Mexican buñuelos are some of my favorite treats. They used to be made only for Christmas, although in recent years, they have become increasingly available at fairs and other celebrations throughout the year. Buñuelos are like fried wheat flour tortillas that are covered in sugar and canela or piloncillo syrup. There are a few different kinds of buñuelos: the huge buñuelos de rodilla (said to be named after the way cooks used to stretch the dough over their knees) that can measure 12", the regular sized buñuelos, 6"-7", and buñuelos de molde, which is what we’re talking about today.
I love how pretty these buñuelos are. There are a few designs of molds out there, and all make beautiful fritters. This particular mold, though, belonged to my maternal Abuelita Amalia, and when I left Mexico she gifted it to me. Back then, I tried making buñuelos and let's just say they didn’t turn out so well. OK, they didn’t turn out at all! Deeply disappointed, I washed my mold and put it away.
Fast-forward to a couple of decades later and after years in the restaurant industry, I spotted the mold in my basement while packing for a move. I made a mental note to try it again once I was settled and that’s exactly what I did. This time around, though, I actually knew what I was doing.
The recipe is very simple and it comes together very quickly. The trick, though, is in the handling of the mold. Since the buñuelos are deep-fried, the secret to using the mold is to have the mold sizzling hot, so keep it submerged in the oil until you are ready to use it. And every time you dunk it in the batter, make sure it’s as hot as it can be. You will hear a distinct sizzle when the hot mold touches the batter, and hold it there for at least 30 seconds, to make sure the batter adheres securely to the mold. Transfer it to the hot oil and after 30 seconds or so, carefully pry fritter off the mold with a rubber spatula. If you let it cook on the mold until completely browned, chances are you won’t be able to pry it off in one piece. Once the fritter is free of the mold, it will brown quickly. After you remove the fritter from the oil, dunk the mold again into the oil and leave it there until you are ready to use it again.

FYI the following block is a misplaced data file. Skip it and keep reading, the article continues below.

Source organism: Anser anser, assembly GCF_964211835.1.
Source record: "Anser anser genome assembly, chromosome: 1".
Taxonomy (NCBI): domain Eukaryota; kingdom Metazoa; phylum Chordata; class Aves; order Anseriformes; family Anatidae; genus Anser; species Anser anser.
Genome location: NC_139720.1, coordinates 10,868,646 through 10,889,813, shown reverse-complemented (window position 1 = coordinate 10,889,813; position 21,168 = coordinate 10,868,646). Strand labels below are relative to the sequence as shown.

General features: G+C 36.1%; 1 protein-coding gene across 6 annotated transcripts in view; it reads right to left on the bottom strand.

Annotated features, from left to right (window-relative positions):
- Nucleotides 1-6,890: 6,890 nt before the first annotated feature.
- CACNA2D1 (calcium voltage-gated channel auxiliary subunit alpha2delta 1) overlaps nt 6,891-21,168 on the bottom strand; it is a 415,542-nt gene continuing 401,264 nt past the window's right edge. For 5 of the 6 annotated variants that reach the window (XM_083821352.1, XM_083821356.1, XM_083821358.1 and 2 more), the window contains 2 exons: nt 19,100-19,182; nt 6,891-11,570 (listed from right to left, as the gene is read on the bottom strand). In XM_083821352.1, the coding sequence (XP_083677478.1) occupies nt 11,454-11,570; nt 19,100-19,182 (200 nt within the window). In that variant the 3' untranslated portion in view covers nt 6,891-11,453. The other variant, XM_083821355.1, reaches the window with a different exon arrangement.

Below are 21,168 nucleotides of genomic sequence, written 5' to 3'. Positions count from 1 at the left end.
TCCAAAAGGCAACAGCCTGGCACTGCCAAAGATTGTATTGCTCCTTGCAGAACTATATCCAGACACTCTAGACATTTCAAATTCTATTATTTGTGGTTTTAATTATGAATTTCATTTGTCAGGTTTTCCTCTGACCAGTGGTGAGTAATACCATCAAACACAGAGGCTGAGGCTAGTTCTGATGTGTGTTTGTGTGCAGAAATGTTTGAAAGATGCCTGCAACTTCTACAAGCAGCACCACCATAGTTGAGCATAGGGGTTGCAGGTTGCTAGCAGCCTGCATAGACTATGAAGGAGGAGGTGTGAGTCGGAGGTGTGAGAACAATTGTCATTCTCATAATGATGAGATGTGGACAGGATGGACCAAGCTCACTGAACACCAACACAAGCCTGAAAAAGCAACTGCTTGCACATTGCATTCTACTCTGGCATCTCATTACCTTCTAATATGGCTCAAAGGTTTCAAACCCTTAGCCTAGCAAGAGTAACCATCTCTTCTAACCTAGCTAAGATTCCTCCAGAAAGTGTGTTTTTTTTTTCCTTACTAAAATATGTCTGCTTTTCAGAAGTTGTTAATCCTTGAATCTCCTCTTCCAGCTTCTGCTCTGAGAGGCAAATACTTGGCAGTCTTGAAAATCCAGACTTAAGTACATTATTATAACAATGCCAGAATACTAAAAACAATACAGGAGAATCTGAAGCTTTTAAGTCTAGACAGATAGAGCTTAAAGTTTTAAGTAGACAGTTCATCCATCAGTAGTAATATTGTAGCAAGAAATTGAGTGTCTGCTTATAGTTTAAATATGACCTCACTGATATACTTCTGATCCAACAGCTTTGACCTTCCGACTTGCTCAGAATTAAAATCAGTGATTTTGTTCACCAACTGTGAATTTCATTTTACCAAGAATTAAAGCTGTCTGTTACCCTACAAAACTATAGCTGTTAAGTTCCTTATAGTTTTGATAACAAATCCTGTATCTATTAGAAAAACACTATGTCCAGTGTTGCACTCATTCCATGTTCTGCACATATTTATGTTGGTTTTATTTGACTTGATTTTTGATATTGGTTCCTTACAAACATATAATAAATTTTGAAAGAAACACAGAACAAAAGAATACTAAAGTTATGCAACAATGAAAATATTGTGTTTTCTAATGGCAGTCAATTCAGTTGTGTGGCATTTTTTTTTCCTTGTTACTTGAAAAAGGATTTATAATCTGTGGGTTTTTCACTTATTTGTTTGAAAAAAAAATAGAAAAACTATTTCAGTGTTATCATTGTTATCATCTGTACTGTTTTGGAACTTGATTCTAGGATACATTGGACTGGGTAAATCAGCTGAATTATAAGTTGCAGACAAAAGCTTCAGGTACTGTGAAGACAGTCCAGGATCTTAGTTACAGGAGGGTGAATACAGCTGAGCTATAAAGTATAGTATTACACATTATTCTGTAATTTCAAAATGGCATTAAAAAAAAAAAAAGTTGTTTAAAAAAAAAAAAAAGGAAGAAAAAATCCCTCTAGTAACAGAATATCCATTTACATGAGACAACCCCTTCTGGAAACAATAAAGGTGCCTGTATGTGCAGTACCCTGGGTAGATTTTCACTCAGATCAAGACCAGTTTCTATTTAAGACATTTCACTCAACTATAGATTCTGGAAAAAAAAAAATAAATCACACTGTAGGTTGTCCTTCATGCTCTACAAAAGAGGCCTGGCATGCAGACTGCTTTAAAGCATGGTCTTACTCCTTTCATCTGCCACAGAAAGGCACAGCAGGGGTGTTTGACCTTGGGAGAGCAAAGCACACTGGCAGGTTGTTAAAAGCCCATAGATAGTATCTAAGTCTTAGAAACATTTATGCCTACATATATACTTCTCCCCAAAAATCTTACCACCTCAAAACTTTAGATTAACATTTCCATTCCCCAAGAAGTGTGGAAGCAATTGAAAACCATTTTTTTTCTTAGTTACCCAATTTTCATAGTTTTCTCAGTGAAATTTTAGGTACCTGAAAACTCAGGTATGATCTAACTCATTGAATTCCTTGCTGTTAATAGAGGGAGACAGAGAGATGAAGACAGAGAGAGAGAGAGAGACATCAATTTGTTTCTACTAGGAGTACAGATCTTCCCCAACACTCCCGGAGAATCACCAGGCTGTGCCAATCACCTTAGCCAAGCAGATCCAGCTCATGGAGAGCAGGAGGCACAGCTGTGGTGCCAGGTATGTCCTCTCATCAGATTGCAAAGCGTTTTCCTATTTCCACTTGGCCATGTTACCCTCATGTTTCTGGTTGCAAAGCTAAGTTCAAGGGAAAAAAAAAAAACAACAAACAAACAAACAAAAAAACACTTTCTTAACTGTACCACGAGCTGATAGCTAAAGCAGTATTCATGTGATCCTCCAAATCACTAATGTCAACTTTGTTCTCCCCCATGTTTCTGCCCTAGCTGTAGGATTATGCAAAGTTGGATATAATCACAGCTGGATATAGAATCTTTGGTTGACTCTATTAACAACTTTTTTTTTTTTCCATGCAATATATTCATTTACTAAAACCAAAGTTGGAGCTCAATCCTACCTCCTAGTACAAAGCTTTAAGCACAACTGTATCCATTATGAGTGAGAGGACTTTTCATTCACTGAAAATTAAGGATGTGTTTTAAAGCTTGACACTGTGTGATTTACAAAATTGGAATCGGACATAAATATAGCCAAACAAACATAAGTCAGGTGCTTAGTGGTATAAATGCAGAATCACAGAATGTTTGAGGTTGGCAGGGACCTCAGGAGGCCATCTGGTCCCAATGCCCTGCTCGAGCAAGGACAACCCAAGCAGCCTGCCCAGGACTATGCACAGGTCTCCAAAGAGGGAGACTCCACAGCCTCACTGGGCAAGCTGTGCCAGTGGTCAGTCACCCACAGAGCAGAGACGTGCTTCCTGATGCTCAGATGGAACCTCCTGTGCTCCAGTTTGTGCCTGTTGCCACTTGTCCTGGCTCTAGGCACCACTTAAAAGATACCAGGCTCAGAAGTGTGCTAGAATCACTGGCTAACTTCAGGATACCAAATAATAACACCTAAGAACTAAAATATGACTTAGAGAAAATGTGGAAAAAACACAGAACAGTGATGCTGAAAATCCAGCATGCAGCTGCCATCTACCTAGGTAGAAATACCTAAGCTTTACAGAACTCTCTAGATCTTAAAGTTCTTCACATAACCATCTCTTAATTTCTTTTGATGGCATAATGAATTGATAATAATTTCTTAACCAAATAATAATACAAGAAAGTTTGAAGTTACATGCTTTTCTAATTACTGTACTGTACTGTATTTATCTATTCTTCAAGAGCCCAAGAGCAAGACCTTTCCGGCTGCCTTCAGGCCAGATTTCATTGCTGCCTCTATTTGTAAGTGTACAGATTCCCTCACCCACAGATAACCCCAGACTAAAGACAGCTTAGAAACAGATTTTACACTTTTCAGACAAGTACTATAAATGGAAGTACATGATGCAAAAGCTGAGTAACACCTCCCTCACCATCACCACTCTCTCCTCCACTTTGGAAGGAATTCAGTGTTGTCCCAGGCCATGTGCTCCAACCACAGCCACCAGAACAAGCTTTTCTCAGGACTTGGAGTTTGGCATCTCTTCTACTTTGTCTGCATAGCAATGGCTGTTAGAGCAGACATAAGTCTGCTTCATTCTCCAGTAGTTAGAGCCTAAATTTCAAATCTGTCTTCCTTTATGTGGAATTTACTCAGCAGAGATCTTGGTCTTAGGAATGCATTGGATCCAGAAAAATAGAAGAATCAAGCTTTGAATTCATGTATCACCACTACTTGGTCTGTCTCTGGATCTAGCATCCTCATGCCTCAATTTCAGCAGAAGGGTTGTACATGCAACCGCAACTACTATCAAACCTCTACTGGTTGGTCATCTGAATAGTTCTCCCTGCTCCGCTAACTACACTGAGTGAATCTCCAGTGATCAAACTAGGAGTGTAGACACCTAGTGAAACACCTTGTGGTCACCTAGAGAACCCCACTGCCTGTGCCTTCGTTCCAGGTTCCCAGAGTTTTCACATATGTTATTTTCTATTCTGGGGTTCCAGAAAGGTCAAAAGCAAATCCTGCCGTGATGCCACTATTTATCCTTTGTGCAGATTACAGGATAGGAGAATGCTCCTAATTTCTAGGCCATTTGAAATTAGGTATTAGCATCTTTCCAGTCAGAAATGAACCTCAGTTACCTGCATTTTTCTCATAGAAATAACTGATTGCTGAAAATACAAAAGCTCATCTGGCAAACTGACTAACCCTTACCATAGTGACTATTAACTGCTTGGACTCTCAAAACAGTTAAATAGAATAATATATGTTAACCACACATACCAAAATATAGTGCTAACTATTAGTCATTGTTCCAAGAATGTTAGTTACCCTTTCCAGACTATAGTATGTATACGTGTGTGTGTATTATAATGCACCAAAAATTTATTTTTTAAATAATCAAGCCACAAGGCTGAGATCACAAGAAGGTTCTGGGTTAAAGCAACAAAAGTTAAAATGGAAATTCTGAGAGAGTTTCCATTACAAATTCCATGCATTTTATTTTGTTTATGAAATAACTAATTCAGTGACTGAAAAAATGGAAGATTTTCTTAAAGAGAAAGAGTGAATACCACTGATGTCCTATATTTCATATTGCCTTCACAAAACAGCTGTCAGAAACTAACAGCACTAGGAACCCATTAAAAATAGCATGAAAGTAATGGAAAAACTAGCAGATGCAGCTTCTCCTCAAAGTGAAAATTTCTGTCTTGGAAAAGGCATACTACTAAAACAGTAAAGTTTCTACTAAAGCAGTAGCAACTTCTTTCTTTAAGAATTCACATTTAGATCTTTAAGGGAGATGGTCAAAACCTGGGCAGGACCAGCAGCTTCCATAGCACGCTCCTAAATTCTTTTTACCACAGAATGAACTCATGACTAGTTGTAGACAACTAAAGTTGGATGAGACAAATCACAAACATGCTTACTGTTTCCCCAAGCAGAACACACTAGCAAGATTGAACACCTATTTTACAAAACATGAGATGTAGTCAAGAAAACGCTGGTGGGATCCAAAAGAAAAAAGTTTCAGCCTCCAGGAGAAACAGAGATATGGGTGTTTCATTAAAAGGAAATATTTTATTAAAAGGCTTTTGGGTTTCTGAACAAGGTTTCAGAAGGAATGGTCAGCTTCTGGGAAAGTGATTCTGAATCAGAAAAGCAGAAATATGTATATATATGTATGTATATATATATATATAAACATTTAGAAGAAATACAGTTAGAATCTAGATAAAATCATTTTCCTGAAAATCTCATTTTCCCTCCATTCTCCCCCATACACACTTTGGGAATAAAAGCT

Once you master this little trick, you will be a buñuelo maker pro. Your family will thank you, because these make the best treats. Enjoy and Feliz Navidad!!!
Buñuelos de Molde
3 egg yolks
2 cups whole milk
2 cups all purpose flour
1 tsp baking powder
3-4 cups vegetable oil
1 cup granulated sugar
1 ½ Tbsp ground canela
Metal mold with handle
In blender container, combine egg yolks, whole milk, flour and baking powder. Blend until completely smooth. Pour batter into a medium bowl.
In a shallow plate, combine sugar and canela. Mix well and reserve.
In medium tall saucepan, heat vegetable oil until it reaches 370°F. Place metal mold in oil and heat for 5 minutes.
Before you start frying, have a tray lined with paper towels and another tray lined with parchment. Have a silicone spatula and a chopstick ready as well.
To begin frying, remove mold from oil and drain most of the oil. Dip mold into batter only deep enough that the edges of the mold are submerged. Do not submerge the mold totally. You will hear a sizzle from the hot mold.
Remove mold from batter and dunk mold into hot oil. Wait about 10 seconds and start pushing the edges of the dough off the mold with silicone spatula. Once it’s off the mold, cook the buñuelo in the hot oil until it’s golden brown. The whole process takes about 1 minute. Use chopstick to remove buñuelo from hot oil and drain most of the fat off. As soon as the buñuelo is out of the fat, place mold in oil again to keep hot.
Place cooked buñuelo on paper towel to drain for 30 seconds. Immediately place on sugar plate and turn to coat completely with sugar. Place on parchment covered tray and let cool completely. Continue until all batter is done.
Makes 20-36, depending on size of mold
This recipe was first published at www.thelatinkitchen.com